So much has changed in the professional services landscape over the past two years, including technology and software firms. Most firms have little idea how, or how much, buyer preferences have evolved. At the same time, technology & software firms operate in a crowded market place with relatively low barriers to entry, and services are often viewed by buyers as commodities. And while in many professional services industries, reputation, value, and relevance are rising. in technology and software, they are in decline. In a topsy-turvy world, what’s a firm like yours to do? One of the best places to start getting your questions answered is the 4th edition of our pioneering study of professional services buyers and sellers called Inside the Buyer’s Brain, Fourth Edition: Technology & Software Edition.
About the Research
At the Hinge Research Institute, we’ve studied more than 40,000 buyers and sellers–giving us unparalleled insight into the professional services industry.
Our most recent study that analyzes the technology & software industry details the perspectives of more than 300 buyers and 700 sellers, where we compare their perspectives across on the following topics:
- How well do sellers really know their buyers?
- What are buyers’ key business challenges?
- How do clients feel about their service providers?
- How do buyers search for service providers?
- How do buyers evaluate service providers?
- How do buyers make their final selection?
Here are three key insights that came out of our report.
Finding #1: Technology & software firm visibility is the lowest across all professional services industries
Our research found that the perception of a highly visible firm fell from 23.1% in 2020 to 14.6% in 2022 for professional services as a whole. The news is even worse for technology & software firms, which are perceived by buyers to have the least visibility across all industries. This begs the question: how many opportunities is your firm not considered for because prospects do not know who you are?
There is good news. Increasing your firm’s visibility is very much within your control.
How? Our research also shows that there is a relationship between relevancy and visibility. Firms that are rated as having high relevancy—which means they are perceived by their audiences as having a direct and positive impact on their top challenges and issues—also rate highly for visibility. Visibility can be improved with the right strategy and a marketing program that focuses heavily on educating audiences and demonstrating expertise.In other words, knowing your buyer can increase your relevancy, which in turn can raise your visibility.
Inside the Buyer’s Brain, Technology & Software EditionDownload Now
Finding #2: Concerns around talent is the top growing issue for buyers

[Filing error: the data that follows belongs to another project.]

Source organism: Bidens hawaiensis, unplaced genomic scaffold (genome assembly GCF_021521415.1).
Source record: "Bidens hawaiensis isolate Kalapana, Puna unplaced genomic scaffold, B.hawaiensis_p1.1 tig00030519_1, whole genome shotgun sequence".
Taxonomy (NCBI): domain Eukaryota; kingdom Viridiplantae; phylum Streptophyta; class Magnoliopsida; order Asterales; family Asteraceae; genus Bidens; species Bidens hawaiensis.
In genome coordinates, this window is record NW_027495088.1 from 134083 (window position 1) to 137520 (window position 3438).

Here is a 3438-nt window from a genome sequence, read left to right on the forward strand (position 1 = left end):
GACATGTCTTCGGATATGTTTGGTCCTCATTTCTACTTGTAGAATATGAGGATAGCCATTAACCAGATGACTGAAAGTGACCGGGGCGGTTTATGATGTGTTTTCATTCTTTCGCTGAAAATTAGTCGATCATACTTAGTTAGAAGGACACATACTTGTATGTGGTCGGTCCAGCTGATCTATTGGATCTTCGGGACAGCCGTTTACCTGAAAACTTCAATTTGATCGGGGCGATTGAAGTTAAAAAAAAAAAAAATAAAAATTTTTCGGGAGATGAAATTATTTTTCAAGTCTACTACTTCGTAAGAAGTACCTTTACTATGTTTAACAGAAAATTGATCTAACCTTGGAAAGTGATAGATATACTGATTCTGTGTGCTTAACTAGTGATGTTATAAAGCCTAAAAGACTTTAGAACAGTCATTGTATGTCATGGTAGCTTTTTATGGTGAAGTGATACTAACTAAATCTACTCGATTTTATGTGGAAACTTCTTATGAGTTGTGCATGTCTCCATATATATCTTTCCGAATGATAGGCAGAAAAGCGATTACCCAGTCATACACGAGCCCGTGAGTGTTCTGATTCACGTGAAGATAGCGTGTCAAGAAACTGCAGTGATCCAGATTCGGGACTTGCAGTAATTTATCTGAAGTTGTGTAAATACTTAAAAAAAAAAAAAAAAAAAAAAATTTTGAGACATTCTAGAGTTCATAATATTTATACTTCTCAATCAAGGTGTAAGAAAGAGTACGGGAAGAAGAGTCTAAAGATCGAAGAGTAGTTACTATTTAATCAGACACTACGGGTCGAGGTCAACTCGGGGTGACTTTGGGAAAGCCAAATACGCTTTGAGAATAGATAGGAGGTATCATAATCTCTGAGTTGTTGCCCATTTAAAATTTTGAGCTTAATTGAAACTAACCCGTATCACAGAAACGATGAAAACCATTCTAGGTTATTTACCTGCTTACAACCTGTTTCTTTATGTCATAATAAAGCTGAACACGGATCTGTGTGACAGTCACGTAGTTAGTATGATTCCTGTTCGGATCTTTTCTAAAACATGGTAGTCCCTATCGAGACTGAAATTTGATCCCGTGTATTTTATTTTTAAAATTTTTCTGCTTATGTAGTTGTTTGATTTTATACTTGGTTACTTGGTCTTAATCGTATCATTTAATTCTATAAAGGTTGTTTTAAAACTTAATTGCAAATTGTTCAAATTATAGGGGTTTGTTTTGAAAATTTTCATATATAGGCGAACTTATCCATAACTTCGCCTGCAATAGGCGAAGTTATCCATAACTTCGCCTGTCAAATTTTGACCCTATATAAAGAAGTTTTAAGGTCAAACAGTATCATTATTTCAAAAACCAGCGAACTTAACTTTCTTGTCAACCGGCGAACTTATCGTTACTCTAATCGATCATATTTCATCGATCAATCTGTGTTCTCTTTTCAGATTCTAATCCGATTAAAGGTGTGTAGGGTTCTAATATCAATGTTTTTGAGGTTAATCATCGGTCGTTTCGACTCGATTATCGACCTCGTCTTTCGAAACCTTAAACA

While the top challenge, “technology/data issues”, directly links to the services and advisory technology and software firms provide, the chart above shows that “Finding/keeping good people”, the #3 challenge for buyers, was the only challenge to have risen over the period 2020-2022. This data presents an opportunity for your firm to incorporate messaging around your offerings that address the people side of the equation—technology that helps with efficiency, transparency, and better decision-making for example.
Finding #3: Expertise is more important than ever in the evaluation process
What is the primary driver of influence when buyers are in evaluation mode? In a word: Expertise.
The chart above shows our findings on the top 5 methods used by buyers to evaluate technology and software firms. The prominent role of expertise in some shape or form is evident across each of the responses. Buyers aren’t looking for generalists. Instead, they want true experts to guide them through their (often expensive) technology and software engagements. And they want the proof points behind any claims of expertise.
If you are interested in growth, make sure your sales, marketing, and business development activities are aligned on one thing: freely sharing your expertise in educational content. Case studies are only part of the equation. You also need to produce a steady stream of content that addresses the business problems your audience is trying to solve. When prospective customers find and consume this valuable content, they begin to trust you—and are likely to think of you when they are ready to buy the kinds of services you offer.
A Few Final Thoughts
Customers can be fickle, and more than ever they are demanding that firms prove their expertise. To become the firm of choice in today’s marketplace you may need to do less explaining how your firm delivers value—and more showing your value in the form of educational, expertise-oriented thought leadership.
How do you do that? By far, the best way for your firm to stay relevant is by starting with research on your target audiences to understand their challenges and needs, where they look for information, and how they evaluate service providers. This type of research will validate–or challenge–your assumptions and decisions. Research, such as Inside the Buyer’s Brain, should show your firm how to deliver more value than your competitors.
How Hinge Can Help
To learn more of the findings from our Inside the Buyer’s Brain research, be sure to download the free Inside the Buyer’s Brain Executive Summary. You may also want to consider purchasing the full Inside the Buyer’s Brain study (available in five industry editions) or license a full study so that you can use the content in your marketing campaigns over the next 12 months. Contact the Hinge Research Institute for more details.